Meanwhile, my husband and I took a fieldtrip to Mt. Rainier. The day was envelopingly, soothingly warm but not uncomfortable, and the verdant roadways with their pleasant curves snaked through old-growth groves of enormous cedars and firs that reminded us of our minuscule size in the grander scheme of things.
I'd bought a little portable BBQ in a box on sale, and we stopped at the kosher supermarket for supplies on our way out. After some exclaiming over the bountiful wildflowers, we set out to cook our vegetarian hamburgers and hot dogs, and discovered that we should have unboxed the BBQ, because it came with an ominous "instruction manual," aka means to use up the packets of "wingnut A, grommet B, hinge C..." all the way through thing-a-ma-bob G and H. Reminded me a bit of The Cat in the Hat Comes Back, minus the Vroom.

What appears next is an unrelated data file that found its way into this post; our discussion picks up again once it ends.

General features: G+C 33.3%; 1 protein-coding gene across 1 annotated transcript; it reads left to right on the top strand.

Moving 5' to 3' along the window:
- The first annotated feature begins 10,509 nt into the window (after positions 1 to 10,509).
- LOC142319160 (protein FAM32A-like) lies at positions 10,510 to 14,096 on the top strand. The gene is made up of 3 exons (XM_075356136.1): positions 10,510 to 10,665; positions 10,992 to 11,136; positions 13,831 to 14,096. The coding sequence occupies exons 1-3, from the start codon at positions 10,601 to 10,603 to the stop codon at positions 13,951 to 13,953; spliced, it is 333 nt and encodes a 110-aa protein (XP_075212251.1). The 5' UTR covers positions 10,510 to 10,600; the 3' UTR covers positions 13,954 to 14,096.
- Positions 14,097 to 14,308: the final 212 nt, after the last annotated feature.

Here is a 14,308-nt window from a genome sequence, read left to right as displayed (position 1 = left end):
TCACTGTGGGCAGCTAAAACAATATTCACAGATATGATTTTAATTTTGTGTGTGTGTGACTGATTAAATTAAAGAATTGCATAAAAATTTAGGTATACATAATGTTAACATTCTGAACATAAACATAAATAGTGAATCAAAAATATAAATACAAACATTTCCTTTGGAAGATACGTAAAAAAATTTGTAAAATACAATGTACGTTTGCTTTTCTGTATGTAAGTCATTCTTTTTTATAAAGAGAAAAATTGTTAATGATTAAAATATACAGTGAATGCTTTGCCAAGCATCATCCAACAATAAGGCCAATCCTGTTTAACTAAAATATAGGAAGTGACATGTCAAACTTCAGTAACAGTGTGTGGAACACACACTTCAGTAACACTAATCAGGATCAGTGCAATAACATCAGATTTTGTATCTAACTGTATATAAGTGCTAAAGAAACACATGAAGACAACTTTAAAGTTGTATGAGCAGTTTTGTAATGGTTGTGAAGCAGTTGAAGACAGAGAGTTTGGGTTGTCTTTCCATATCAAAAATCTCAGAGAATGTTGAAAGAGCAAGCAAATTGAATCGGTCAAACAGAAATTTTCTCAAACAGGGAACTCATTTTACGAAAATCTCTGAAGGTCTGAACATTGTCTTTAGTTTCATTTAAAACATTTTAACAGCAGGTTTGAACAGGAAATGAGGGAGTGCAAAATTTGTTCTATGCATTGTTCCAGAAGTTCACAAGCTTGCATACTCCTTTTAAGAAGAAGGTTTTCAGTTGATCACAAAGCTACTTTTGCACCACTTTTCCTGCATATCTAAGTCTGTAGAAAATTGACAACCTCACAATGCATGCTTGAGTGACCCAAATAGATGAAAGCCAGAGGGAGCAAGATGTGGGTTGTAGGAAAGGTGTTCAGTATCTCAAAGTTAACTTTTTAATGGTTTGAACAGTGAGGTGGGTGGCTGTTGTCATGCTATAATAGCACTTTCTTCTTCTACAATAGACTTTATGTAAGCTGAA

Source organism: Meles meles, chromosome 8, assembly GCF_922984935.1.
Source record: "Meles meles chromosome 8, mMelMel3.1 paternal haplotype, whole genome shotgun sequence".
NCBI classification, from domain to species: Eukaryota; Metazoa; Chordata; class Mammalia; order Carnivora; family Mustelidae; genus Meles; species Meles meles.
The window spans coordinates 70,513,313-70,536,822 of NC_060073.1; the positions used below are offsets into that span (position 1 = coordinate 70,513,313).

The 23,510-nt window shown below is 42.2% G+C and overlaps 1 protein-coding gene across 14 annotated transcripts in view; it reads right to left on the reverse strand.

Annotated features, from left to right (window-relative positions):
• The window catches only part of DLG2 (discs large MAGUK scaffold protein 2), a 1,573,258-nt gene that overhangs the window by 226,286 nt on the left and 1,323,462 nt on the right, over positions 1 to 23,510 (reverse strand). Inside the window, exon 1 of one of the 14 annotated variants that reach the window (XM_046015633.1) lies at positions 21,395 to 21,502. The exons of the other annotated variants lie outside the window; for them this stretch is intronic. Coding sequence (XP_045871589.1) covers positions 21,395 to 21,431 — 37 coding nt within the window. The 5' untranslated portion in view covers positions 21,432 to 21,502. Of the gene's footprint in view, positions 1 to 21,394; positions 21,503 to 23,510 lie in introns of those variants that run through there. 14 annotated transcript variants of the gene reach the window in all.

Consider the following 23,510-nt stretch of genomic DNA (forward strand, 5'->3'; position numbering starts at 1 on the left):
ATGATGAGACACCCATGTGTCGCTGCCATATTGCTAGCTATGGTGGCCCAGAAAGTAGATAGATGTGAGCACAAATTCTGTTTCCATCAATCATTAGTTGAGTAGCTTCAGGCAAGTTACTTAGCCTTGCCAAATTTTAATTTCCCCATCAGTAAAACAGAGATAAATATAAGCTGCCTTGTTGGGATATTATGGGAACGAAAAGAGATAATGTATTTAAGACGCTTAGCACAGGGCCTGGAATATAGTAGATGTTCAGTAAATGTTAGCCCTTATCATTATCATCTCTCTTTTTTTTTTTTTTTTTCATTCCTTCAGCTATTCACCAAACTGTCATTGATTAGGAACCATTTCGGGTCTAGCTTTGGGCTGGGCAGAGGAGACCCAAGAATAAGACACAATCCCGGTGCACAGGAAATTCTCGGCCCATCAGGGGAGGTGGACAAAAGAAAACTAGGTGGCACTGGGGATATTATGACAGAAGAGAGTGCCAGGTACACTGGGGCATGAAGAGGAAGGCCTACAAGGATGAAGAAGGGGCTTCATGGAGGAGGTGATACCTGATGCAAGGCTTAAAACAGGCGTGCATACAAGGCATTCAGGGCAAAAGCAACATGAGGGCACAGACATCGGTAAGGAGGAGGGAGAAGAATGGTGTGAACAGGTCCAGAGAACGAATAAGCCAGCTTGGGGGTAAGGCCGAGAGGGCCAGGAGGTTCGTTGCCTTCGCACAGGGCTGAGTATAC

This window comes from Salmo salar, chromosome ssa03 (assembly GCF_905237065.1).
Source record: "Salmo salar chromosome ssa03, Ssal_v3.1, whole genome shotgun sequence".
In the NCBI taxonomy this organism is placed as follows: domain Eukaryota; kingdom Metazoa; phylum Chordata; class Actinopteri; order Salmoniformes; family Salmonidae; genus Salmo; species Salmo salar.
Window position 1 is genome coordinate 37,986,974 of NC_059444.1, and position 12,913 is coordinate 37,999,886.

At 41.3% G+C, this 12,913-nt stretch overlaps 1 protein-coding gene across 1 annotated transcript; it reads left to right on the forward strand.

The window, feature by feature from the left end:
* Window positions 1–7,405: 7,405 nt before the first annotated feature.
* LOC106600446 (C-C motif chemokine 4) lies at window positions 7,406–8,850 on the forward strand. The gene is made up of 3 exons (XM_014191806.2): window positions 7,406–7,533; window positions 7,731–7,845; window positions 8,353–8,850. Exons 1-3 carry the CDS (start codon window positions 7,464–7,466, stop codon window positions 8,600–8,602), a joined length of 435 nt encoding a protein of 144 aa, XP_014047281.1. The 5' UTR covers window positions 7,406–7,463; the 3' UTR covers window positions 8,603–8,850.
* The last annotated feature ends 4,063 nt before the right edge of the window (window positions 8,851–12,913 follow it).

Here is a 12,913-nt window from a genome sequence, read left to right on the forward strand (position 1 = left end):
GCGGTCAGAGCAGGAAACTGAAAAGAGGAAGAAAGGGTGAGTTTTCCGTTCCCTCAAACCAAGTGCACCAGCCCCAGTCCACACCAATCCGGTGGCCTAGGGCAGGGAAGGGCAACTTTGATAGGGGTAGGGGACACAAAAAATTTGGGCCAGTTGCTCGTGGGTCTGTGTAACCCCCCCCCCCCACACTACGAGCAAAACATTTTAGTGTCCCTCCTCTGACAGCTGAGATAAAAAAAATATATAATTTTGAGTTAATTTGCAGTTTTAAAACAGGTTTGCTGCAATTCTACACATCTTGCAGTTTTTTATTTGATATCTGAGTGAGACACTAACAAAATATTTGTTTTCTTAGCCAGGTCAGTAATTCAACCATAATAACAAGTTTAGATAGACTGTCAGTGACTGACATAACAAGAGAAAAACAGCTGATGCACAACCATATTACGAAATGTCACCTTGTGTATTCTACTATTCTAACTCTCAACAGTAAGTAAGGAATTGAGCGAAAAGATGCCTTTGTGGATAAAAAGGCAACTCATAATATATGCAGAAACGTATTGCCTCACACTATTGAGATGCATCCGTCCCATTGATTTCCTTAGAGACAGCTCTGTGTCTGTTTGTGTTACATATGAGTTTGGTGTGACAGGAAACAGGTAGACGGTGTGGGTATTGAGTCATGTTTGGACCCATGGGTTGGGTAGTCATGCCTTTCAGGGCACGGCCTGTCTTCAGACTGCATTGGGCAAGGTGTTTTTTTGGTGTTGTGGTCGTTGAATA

However, the combined brain power of my husband and I managed to put together the cooker and serve up some delicious mushroom burgers and Tofurkey Kielbasas before returning to roam the big mountain and tour, for the last time before its demise, the Henry M. Jackson Visitor's Center (above), which the friendly ranger told us is scheduled "to return to the mother ship" next spring, when its more architecturally-correct replacement is completed. We took a walk through the recently-refurbished Paradise Inn, built in 1916, with hand-carved and painted decor designed and built (according to the Inn's website) in 1919, by Hans Fraehnke, a German carpenter--including a rustic piano and a 14 foot grandfather clock.